Way Back Machine: Kingdom Come

Some other pseudo-religious sci-fi I wrote last century. Look, I was in my thirties then, in grad school, having just seen “The Matrix”. Don’t judge.

Kingom Come

The decree came with two capsules — one green, one blue.

Green would release a DNA program
to convert the implants in our cerebral cortex,
the ones that connected our brains to every other human,
and write them into our genes.
Instead of mandatory implantation at age two,
future children would inherit their connection
to the Global Mind at birth.
Green meant that you chose to join the Global Mind.
Green meant the birth of a new species.

Homo Christus

Blue would release a nano computer to dismantle the current implant
and leave no replacement.
Blue meant a return to the human past.
Blue meant that you could be alone, your own person.

Homo Sapiens.

I’d never had that choice before. I’m not sure I wanted it.
It was like being offered a choice of whether to breathe.

Still there were some who didn’t want to be connected.
They *did* want a choice.

The Ascent to Homo Christus must be entirely voluntary, the Ecclesia

That hadn’t been voluntary since way before I was born.

I had to read about those early times in history class.
I had been taught about the age when there was still disease.
When there was crime, when there was war.
Did you know, people actually died because they had too little food or
Amazing. We stared at our teacher, disbelieving.

Yes, he said, before the Global Mind people could be
completely independent of one another.
People had no way to feel the results of their actions.
It must have been like being born blind, I thought to myself.

But after the Atlanta Flu and the resulting Nano-Wars,
the few million humans that were left made a dramatic,
some say drastic, change.

Free Will would be preserved, but independence was outlawed.

The implants made empathy mandatory.
Our central nervous systems were wired together.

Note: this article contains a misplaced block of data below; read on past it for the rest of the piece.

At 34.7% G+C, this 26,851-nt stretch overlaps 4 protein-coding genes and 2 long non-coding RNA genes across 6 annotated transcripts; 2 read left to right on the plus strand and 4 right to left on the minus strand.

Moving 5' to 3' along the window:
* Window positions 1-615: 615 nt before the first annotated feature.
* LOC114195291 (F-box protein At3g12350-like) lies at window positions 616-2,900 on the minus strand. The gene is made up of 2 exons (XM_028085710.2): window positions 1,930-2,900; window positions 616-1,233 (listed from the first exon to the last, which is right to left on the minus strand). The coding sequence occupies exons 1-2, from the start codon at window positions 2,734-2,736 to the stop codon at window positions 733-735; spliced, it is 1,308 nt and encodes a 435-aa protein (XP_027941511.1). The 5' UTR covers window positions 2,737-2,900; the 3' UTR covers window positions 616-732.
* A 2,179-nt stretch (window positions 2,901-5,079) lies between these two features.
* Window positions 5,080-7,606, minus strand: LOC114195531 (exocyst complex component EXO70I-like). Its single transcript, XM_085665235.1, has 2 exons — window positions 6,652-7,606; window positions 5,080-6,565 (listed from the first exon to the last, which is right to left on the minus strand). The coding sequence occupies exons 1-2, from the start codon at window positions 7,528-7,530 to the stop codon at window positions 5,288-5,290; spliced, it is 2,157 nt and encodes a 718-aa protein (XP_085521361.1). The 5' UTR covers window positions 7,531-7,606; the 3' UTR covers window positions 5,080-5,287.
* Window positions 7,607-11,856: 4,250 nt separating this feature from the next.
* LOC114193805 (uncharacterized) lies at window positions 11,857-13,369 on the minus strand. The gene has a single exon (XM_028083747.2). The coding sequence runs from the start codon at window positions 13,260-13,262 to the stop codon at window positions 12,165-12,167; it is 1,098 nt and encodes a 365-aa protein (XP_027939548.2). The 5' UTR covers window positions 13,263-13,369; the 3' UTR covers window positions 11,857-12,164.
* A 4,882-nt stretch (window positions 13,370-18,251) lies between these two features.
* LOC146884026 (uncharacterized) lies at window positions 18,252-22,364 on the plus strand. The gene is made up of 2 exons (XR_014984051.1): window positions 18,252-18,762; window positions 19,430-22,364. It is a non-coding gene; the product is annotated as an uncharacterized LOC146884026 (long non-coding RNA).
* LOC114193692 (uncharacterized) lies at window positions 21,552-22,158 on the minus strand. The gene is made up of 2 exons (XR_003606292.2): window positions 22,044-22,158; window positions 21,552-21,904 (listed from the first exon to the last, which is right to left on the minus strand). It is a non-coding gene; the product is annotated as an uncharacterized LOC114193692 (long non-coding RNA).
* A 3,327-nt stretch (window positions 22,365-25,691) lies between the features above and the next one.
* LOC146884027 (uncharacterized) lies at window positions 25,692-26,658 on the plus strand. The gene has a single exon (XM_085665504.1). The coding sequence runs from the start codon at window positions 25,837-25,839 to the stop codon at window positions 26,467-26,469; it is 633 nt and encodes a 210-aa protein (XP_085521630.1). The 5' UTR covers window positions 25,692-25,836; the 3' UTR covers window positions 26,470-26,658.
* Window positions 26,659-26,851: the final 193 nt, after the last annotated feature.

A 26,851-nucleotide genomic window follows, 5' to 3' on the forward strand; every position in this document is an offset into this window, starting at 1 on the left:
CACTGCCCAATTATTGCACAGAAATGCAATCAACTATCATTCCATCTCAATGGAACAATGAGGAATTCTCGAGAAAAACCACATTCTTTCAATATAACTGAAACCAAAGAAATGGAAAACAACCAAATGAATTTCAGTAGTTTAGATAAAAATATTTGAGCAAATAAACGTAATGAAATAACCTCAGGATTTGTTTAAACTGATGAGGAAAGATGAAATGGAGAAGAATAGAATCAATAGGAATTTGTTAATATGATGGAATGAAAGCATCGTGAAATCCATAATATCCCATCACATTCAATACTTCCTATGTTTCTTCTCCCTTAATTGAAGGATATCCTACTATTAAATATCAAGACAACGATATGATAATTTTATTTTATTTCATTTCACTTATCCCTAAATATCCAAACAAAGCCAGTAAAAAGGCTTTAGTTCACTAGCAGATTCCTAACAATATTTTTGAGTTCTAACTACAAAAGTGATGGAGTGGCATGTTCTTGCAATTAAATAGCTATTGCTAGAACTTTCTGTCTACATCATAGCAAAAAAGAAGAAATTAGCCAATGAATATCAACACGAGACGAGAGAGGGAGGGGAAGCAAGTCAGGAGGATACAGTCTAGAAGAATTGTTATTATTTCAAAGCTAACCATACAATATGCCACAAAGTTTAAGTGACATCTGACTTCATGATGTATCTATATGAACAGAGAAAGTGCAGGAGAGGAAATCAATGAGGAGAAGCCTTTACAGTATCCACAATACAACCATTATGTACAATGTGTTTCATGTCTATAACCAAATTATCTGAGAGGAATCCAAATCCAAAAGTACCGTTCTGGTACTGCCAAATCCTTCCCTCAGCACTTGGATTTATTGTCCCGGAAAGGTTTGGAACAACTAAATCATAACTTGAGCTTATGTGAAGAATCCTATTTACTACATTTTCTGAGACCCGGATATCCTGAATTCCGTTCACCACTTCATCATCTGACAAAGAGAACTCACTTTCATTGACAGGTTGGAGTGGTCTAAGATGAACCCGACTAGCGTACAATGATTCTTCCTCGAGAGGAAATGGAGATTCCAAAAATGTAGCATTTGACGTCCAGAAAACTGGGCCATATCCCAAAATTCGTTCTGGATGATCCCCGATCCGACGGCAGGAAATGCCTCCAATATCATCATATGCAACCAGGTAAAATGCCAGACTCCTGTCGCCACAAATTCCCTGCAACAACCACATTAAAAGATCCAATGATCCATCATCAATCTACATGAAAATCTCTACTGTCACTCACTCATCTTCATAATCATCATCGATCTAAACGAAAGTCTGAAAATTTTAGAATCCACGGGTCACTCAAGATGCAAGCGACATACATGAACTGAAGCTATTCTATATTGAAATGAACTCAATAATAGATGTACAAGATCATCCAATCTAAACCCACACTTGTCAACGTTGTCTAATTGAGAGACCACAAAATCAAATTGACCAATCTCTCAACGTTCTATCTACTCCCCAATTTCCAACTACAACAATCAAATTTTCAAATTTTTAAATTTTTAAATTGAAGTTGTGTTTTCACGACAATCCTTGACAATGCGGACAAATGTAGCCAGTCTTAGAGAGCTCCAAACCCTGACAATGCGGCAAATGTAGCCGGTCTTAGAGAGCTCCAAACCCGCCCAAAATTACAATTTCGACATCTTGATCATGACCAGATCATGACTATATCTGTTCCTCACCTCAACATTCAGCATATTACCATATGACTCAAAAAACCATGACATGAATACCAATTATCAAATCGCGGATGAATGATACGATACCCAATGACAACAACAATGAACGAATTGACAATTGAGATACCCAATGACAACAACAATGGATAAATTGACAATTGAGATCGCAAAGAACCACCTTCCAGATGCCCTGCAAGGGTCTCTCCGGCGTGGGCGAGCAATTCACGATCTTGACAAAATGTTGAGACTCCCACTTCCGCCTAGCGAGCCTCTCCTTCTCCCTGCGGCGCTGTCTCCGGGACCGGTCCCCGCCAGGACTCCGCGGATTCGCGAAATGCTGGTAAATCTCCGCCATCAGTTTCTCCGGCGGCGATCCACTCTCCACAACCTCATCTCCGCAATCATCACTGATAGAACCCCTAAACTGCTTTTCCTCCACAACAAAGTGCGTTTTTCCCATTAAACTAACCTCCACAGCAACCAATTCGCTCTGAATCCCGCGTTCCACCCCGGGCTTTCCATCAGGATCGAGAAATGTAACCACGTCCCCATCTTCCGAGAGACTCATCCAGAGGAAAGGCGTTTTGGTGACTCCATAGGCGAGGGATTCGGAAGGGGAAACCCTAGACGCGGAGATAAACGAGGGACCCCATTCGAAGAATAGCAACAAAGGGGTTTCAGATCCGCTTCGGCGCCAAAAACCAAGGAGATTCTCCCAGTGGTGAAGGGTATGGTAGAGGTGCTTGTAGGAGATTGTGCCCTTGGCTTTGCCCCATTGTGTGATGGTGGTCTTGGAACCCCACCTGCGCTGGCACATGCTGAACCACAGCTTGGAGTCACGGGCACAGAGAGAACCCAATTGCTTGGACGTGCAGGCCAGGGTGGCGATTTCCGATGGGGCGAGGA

You could not commit a crime
without feeling the pain of your victim.
Noone could hoarde food and water without
sharing in the desperation of those they deprived.
By taking on some of our neighbors’ pain,
we lessened their suffering.
We learned to share in their joy as well.
We learned to share in general.

We were free to make our own choices,
but we were not allowed to be ignorant
of the consequences others had to endure.

Now, after two hundred years, we could now choose.
Green or blue. Stay or leave. Advance or retreat.
The next stage of humanity, the next step toward the divine,
could not be mandatory. The Ecclesia called it Judgement,
but if is was so, it was a self-judgement.

Most of us took our green pills.
We were told to expect a slight fever,
a stiff neck for a few days.
Some took the blue ones and felt, peculiarly, nothing at all.

The few months after that day were indescribable.
It felt right.
Like you fit perfectly no matter what.
Like you were home.

The blues walked among us.
We provided for their every need
and we left them to do as they pleased.
Alone by choice,
cut off from the Global Mind,
the blues walked as if in solitary hell.
We tried to convey our sadness and love for them
but our words fell clumsily in the space between us.
And words were all we had in common.
Some blues were defiant and angry.
Some changed their mind
and wanted the green pill after all.
We weren’t sure that was possible.
We referred them to the Ecclesia.
We hoped they could make it in.
We hoped they would make it in time.

So now, months after the Judgement
the days started getting longer
until night has quit falling at all.
Our bodies took on a strange glow
which grew until we have begun to shine.
We noticed that we are sleeping less,
and we no longer dream.

The Ecclesia have disbanded,
claiming their own irrelevance.

We are expectant, excited.

And when the Final Things come
We will return as light to the light.
“Thy Kingdom Come,
Thy will be done,
On earth as it is in heaven.”

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